1 June 2009

It's time to get up, and get on your way...

I have a week off - at least, so far I have - and the prospect of catching up on a spot of shuteye is a most attractive one. Yet when the next batch of dawn calls comes along, I'll relish it.

For the last three weeks the latest I have dragged my sorry arse out of bed on a weekday is 4.10am. The earliest is 3am. This is because of some breakfast show cover on Pure 107.8FM in Stockport and then 102.4 Wish FM in Wigan. The latter involved the 3am starts as Wigan is a bit further away from me than Stockport and the show starts at 6am, an hour earlier.

An alarm clock at 3am doesn't really wake you up. The six minute snooze to which I treat myself prior to the second alarm acts as the slow waking process - you are conscious but still beyond drowsy. After many years of doing inhuman shifts, my body now has an involuntary way of maintaining my consciousness levels until the second alarm sounds, and that involves a frenetic, unceasing waggle of my toes.

Once out of bed, I'm fine. I'm not a rush job at that time, I want to allow myself time to shower, shave, make myself some breakfast and give myself time to eat it. Some people on earlier-than-thou shifts are out of the house within literally two minutes of throwing aside the quilt. I can't do that. They must stink. And they must be hungry. And they won't have even begun to wake up.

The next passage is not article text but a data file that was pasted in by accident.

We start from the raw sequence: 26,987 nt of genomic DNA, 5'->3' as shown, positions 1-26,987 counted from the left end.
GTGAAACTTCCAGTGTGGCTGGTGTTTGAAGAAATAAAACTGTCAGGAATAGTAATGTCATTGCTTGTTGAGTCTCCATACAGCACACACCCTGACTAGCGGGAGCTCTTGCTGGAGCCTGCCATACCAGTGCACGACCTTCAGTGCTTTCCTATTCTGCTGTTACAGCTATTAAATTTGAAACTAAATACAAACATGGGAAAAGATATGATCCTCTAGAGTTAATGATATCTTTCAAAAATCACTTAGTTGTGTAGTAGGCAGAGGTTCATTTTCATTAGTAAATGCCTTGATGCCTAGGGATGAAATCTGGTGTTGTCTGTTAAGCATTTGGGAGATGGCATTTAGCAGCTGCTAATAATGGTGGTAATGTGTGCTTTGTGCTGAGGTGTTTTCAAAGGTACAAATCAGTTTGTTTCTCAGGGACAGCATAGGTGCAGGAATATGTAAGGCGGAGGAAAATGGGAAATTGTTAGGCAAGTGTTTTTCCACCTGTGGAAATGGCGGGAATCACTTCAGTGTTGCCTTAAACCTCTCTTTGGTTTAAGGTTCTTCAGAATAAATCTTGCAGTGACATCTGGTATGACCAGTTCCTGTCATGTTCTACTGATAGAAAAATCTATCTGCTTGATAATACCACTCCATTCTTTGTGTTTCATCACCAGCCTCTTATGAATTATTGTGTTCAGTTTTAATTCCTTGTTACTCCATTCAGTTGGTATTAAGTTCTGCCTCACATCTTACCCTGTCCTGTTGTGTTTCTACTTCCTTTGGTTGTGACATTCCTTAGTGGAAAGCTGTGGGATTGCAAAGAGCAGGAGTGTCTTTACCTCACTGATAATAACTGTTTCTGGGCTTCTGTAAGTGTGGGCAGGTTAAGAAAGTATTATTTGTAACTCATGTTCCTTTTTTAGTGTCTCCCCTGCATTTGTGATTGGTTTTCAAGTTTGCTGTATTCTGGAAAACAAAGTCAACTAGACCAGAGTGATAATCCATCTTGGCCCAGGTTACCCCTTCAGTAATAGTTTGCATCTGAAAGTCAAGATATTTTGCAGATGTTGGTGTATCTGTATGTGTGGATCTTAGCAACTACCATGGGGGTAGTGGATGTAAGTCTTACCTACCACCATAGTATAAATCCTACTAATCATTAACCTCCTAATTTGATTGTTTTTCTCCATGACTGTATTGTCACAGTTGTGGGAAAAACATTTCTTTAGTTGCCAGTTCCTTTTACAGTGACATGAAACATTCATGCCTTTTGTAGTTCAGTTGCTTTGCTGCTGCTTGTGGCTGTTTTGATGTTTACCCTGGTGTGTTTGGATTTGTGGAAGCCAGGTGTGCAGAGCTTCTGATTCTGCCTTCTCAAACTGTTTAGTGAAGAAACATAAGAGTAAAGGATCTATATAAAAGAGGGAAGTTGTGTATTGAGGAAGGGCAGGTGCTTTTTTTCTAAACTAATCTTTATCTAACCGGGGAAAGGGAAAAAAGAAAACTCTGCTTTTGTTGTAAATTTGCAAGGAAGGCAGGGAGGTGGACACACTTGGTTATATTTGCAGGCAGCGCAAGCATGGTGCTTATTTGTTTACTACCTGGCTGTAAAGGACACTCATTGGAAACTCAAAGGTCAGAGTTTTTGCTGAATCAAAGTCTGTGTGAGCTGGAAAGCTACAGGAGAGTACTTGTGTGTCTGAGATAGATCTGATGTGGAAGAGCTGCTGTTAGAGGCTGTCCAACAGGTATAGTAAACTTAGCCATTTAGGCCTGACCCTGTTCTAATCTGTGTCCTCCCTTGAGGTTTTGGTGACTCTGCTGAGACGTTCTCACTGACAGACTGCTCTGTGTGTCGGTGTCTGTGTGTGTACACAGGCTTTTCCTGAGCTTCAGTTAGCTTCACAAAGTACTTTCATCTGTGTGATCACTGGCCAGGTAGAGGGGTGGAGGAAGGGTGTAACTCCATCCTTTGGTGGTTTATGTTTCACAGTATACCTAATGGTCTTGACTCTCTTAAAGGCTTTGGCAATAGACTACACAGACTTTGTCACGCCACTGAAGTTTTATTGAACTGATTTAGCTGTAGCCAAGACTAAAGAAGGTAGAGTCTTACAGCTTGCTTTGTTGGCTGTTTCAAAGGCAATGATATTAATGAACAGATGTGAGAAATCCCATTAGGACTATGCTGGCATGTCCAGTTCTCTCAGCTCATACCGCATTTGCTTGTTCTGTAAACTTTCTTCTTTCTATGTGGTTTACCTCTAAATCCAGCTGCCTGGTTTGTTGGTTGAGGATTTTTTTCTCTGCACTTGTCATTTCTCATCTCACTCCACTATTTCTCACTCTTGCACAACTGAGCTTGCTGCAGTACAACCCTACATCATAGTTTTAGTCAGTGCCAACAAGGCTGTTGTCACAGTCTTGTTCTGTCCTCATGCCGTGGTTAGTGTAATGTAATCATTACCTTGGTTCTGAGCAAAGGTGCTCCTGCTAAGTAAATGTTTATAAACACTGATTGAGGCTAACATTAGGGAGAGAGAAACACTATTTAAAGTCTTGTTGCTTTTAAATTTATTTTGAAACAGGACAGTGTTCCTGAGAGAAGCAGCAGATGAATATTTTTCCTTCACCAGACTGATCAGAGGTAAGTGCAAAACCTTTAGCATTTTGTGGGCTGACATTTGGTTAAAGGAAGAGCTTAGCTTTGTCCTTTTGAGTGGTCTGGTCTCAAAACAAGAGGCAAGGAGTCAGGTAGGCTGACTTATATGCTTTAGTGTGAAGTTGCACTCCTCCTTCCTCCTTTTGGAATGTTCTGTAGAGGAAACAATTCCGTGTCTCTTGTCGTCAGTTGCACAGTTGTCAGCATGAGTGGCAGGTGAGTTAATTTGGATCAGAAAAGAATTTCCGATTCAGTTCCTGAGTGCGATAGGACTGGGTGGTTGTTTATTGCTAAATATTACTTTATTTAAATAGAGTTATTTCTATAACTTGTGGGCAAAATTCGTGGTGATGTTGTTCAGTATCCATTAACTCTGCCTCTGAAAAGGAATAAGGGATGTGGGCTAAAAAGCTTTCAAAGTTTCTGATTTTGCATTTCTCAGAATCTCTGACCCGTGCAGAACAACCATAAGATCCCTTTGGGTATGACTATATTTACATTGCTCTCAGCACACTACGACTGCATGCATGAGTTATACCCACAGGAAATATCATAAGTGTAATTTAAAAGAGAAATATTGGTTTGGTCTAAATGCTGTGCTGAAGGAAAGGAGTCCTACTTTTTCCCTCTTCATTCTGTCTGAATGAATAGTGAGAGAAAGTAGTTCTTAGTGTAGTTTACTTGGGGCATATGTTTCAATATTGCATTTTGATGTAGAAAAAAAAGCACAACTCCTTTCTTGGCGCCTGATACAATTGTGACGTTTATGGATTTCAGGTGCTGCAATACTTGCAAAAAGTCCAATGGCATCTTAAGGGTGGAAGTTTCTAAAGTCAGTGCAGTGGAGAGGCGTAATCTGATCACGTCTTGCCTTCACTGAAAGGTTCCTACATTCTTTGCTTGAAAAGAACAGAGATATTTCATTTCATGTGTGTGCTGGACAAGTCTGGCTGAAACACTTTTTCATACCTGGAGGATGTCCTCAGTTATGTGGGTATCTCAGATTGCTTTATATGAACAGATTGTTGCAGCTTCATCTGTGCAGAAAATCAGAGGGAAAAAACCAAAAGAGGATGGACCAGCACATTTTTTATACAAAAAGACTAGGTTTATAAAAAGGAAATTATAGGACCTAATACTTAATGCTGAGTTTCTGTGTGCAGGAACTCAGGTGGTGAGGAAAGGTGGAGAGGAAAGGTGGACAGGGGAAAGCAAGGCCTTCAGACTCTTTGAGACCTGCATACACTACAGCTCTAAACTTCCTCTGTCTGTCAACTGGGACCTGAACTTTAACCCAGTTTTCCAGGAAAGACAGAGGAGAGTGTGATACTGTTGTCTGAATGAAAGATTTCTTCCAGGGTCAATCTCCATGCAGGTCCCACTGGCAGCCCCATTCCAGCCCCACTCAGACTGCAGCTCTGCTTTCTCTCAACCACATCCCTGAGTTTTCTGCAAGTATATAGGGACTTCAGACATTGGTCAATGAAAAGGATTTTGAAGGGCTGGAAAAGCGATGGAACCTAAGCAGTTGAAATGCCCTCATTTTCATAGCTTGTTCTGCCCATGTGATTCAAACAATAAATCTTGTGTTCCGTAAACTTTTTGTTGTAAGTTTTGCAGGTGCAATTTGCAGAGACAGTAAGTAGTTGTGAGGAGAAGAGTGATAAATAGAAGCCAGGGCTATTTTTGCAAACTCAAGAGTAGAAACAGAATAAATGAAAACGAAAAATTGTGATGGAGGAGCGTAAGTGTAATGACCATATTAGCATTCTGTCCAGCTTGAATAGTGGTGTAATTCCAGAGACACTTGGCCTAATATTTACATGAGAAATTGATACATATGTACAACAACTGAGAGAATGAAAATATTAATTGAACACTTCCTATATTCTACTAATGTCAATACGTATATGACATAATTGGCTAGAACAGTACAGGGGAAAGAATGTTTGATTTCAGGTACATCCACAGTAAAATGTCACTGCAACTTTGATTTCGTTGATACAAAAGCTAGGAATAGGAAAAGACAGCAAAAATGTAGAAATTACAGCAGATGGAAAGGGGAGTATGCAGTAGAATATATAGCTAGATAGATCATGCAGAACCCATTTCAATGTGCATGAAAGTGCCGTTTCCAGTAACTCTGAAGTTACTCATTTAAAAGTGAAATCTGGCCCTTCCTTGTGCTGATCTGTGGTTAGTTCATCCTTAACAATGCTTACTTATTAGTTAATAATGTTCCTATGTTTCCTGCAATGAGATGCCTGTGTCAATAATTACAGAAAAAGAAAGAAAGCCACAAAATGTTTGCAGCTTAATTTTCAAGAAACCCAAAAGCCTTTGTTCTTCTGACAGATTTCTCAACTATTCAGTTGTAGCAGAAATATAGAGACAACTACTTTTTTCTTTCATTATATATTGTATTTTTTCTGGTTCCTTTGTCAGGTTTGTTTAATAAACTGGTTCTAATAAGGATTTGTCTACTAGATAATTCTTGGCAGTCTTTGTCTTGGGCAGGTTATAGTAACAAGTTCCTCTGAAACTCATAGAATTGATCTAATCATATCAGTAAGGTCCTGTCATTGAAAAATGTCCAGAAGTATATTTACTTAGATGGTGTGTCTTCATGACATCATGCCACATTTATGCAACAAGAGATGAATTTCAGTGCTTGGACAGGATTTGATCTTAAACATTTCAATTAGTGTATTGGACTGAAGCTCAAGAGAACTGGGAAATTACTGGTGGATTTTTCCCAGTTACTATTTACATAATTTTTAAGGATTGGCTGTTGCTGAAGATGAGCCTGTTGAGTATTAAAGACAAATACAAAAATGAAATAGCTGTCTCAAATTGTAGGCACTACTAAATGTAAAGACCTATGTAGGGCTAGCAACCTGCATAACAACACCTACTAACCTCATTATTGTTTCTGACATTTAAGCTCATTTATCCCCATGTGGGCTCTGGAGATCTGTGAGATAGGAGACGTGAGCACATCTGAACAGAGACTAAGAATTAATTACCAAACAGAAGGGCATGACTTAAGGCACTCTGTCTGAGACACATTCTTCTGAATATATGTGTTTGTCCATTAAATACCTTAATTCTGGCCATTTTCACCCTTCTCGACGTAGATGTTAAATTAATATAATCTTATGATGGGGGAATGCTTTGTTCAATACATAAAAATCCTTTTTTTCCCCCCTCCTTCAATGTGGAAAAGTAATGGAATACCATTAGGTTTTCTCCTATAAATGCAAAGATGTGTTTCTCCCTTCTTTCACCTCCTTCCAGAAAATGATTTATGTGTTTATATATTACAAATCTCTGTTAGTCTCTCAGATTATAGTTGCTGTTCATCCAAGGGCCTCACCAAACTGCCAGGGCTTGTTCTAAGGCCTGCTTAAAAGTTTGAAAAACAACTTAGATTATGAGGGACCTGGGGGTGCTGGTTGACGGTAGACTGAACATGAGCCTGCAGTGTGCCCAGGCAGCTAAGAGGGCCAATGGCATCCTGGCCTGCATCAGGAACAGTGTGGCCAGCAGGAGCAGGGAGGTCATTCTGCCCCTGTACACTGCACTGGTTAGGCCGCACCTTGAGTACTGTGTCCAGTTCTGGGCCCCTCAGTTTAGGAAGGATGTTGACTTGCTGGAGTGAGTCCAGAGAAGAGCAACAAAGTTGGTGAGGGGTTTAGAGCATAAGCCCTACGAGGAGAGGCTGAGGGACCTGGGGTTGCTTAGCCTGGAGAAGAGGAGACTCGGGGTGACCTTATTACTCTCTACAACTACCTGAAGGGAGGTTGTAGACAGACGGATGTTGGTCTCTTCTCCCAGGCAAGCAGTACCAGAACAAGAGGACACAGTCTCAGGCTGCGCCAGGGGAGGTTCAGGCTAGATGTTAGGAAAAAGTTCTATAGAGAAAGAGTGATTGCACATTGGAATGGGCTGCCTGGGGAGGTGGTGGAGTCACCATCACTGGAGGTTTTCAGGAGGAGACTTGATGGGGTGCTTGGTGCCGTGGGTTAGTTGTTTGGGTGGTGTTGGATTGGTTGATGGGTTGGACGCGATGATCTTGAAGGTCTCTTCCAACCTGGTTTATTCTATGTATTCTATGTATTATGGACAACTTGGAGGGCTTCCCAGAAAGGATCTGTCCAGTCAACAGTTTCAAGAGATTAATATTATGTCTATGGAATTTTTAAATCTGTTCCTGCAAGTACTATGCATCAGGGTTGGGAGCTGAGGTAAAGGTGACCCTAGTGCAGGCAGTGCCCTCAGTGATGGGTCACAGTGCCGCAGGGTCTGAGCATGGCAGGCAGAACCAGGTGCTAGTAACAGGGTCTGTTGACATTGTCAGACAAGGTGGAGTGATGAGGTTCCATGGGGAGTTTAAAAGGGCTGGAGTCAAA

Although it's a weekday alarm, I'm also aware that at 3am, as I'm tiptoeing round the house getting ready, that people elsewhere are still considering the prospect of going to bed. That does feel strange, especially when Saturday night comes round and I'm doing the nightclub gig, as I finish at 3am on Sunday and as I crawl, dog tired, under the sheets at the bed and breakfast ten minutes later, I'm aware that on five of the six previous days I was just getting up at precisely the same time.